Finally, around 11:00pm, we had all of that accomplished and were ready to install the countertops. In hindsight, this would have been a good stopping point. But we were all driven onward by excitement and the desire to see the project through to the end.
Before the countertops could be installed, they had to be cut down to size. We had two pieces, both too long, that needed to be cut flush with the sink cabinet edge. We couldn't make this cut before that night because we didn't know how far the distance would be between the finished wall and the sink cabinet. When we finally had the measurements, it was close to midnight and we trooped out into the yard to use the saw. I'm sure our neighbors loved that we were out in the backyard making extremely loud and long cuts at midnight!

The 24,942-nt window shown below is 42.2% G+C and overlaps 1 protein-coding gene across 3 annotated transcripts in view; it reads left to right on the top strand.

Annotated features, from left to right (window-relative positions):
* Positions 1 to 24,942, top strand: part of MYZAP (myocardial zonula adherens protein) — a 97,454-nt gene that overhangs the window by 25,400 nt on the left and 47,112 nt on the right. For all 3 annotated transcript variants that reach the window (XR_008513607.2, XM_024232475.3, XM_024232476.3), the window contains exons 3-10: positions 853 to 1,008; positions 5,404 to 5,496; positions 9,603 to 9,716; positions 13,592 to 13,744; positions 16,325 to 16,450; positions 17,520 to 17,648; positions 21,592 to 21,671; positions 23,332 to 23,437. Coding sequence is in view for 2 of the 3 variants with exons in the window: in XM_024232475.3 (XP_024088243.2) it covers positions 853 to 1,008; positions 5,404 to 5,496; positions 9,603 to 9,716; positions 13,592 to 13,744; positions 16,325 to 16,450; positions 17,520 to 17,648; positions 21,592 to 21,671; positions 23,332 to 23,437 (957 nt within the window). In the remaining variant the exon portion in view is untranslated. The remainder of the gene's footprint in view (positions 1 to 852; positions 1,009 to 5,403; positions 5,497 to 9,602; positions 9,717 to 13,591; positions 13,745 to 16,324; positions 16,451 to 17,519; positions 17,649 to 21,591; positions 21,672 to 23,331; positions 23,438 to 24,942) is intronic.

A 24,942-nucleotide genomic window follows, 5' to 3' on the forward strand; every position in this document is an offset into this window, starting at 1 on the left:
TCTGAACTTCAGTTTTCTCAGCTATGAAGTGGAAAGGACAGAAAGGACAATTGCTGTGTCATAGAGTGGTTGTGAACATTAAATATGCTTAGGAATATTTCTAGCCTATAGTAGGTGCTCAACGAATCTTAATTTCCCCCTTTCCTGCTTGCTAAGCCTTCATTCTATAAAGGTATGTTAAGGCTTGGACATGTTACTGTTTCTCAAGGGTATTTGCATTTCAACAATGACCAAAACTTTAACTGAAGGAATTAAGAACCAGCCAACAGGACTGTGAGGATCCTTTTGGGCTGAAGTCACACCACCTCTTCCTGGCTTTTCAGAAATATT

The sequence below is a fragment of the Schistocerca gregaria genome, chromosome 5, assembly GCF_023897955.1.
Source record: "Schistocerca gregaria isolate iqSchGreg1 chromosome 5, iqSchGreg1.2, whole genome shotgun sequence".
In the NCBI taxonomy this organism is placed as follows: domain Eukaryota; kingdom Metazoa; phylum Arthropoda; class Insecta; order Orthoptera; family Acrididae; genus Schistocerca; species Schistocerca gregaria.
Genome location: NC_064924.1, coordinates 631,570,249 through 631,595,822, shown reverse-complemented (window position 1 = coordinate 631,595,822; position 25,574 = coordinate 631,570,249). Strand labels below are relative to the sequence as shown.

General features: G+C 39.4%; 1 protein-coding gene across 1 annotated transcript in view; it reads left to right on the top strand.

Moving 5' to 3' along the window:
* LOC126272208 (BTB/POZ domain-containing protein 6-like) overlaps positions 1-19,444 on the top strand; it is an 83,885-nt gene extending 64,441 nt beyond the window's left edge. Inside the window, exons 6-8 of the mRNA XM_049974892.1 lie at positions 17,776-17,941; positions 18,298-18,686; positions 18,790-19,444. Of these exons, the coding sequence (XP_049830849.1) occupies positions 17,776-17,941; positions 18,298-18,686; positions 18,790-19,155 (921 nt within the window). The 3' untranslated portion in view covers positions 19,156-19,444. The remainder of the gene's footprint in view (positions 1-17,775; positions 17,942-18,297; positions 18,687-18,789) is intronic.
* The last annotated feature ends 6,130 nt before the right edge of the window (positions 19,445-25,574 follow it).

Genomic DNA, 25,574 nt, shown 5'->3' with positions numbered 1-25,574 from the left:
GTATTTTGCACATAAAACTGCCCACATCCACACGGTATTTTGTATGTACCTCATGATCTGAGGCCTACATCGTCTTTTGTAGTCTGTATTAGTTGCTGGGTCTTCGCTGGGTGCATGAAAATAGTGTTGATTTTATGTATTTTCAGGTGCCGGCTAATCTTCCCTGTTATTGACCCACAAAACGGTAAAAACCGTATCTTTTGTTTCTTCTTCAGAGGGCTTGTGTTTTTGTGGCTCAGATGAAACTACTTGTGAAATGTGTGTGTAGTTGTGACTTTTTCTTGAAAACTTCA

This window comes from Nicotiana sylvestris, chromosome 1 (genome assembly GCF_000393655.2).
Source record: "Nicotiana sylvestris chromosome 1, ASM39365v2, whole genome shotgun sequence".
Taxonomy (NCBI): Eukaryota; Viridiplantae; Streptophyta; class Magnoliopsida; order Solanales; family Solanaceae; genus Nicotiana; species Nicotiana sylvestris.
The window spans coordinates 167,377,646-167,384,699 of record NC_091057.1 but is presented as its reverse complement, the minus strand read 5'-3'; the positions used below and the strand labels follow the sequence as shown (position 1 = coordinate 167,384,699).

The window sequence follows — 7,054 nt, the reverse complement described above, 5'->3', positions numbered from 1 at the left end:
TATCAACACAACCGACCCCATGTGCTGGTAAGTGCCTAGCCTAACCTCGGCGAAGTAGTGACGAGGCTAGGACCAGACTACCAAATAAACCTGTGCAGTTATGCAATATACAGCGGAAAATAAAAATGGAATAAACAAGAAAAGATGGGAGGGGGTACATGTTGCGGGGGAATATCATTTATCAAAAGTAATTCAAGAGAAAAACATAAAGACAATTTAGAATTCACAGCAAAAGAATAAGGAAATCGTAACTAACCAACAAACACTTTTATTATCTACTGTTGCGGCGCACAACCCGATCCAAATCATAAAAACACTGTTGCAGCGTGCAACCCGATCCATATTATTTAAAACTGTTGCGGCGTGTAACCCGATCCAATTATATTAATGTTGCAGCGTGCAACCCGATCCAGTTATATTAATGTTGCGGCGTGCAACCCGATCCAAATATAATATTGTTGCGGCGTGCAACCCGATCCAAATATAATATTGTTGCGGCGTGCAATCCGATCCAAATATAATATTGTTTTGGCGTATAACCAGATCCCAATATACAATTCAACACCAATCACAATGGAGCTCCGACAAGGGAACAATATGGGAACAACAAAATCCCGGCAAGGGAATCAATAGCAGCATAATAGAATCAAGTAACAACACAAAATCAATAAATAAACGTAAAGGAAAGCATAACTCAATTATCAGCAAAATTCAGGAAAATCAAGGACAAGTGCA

Once they were cut to size, we proceeded with the sink install which had its own complications. Two more cuts were necessary in the countertops to fit the front curtain of the sink.
Finally, finally, the sink was in place. I just had to stand back for a second and admire it. We bought the Domsjö single bowl farmhouse sink from Ikea. It was by far the cheapest option for a sink like this, and we love it. It's the perfect size to fit an entire frying pan or other large, bulky item for washing. It has a single hole for a faucet so we had bought one with a built in sprayer on Amazon and had it ready to go.